Referring now to FIG. 3D, once the client computer 124 has performed all of the various broadcast inquiries to determine the prevalence of network operating systems and frame types on a network using the Ethernet topology, in step 380 the client computer 124 examines the network configuration table generated. As shown in FIG. 5, the table includes columns for each of the network operating systems detected in the preferred embodiment, these being NetWare and VINES. The network configuration table also includes rows for each of the different Ethernet frame types broadcast in step 322 and in steps 332-338. These include the Ethernet II frame type, the Ethernet 802.3 "raw" frame type, the Ethernet 802.2 frame type, and the Ethernet 802.2 SNAP frame type. As shown, the table also includes row entries for two Token Ring frame types which are only used if the computer 124 is being installed in a network using a Token Ring topology. In an alternative embodiment, the table includes rows and columns for other network frame types and other network operating systems, respectively, as desired.

Referring again to FIG. 3D, after examination of the table in step 380, the client computer 124 determines the most prevalent operating system and frame type. If the NetWare operating system has the most responses, or has the same number of responses as the next most prevalent operating system, then in the preferred embodiment the NetWare operating system is determined to be the most prevalent operating system on the network. Referring now to FIG. 5A, one example of the table in FIG. 5 is shown after the various responses to the broadcast queries made in steps 322 and 332-338 have been received and tallied. It is noted that the table illustrated in FIG. 5A is one example of the operation of the method of the present invention for a particular network configuration. As shown, in this particular configuration the client computer 124 received 15 responses to the NetWare Ethernet II frame type broadcast inquiry and received three responses to the VINES Ethernet 802.3 II frame type broadcast inquiry. Thus, when the table is examined in step 380, the client computer 124 will determine that the NetWare OS and the II frame type are the most prevalent.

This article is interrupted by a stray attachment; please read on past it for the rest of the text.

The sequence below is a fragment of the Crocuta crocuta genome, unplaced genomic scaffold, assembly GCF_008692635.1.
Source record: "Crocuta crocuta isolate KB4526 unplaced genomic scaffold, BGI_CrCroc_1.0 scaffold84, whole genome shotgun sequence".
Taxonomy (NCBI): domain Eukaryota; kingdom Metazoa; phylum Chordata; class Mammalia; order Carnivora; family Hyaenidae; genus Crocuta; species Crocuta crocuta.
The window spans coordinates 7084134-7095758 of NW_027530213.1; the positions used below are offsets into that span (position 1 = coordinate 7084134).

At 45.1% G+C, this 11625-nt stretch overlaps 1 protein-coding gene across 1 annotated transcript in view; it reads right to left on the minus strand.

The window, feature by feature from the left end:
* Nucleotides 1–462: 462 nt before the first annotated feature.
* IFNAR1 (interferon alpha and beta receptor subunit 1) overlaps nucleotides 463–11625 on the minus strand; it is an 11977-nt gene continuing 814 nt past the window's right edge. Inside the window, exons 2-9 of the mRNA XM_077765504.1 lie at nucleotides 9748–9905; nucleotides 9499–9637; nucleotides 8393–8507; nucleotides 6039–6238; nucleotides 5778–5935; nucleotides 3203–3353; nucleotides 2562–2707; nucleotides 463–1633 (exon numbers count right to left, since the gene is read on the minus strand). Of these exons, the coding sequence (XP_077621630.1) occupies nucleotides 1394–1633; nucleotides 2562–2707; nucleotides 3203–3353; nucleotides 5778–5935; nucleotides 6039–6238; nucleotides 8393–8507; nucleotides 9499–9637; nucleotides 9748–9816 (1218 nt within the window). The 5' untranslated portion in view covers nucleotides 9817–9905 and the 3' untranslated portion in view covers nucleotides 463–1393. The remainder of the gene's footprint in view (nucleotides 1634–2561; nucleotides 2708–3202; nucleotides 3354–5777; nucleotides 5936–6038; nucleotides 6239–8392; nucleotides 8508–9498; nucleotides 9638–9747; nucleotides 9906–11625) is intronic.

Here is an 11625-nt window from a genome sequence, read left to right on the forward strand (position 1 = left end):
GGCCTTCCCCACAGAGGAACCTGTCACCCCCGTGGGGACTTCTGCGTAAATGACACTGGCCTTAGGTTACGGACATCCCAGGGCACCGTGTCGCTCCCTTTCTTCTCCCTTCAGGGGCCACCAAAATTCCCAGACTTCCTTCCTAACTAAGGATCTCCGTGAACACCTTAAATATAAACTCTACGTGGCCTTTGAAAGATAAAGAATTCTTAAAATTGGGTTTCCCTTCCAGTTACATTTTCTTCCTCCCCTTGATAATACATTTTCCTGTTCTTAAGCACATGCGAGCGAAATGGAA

Upon determining the most prevalent operating system and frame type, the client computer 124 then displays the selected network configuration in step 382, as shown in FIG. 4E. Using the example illustrated in FIG. 5A, the screen display in FIG. 4E shows the selected network configuration to be the Novell NetWare operating system and the Ethernet 802.3 frame type. The computer system 124 also displays a dialog box asking the user if the displayed values should be used for the network configuration. If the user does not accept the displayed network configuration in step 383, control returns to step 314 (FIG. 3A), and the Network Setup Program Main Menu is displayed. If the user accepts the displayed network configuration in step 383, then in step 384 the client computer 124 configures itself according to the selected OS and frame type.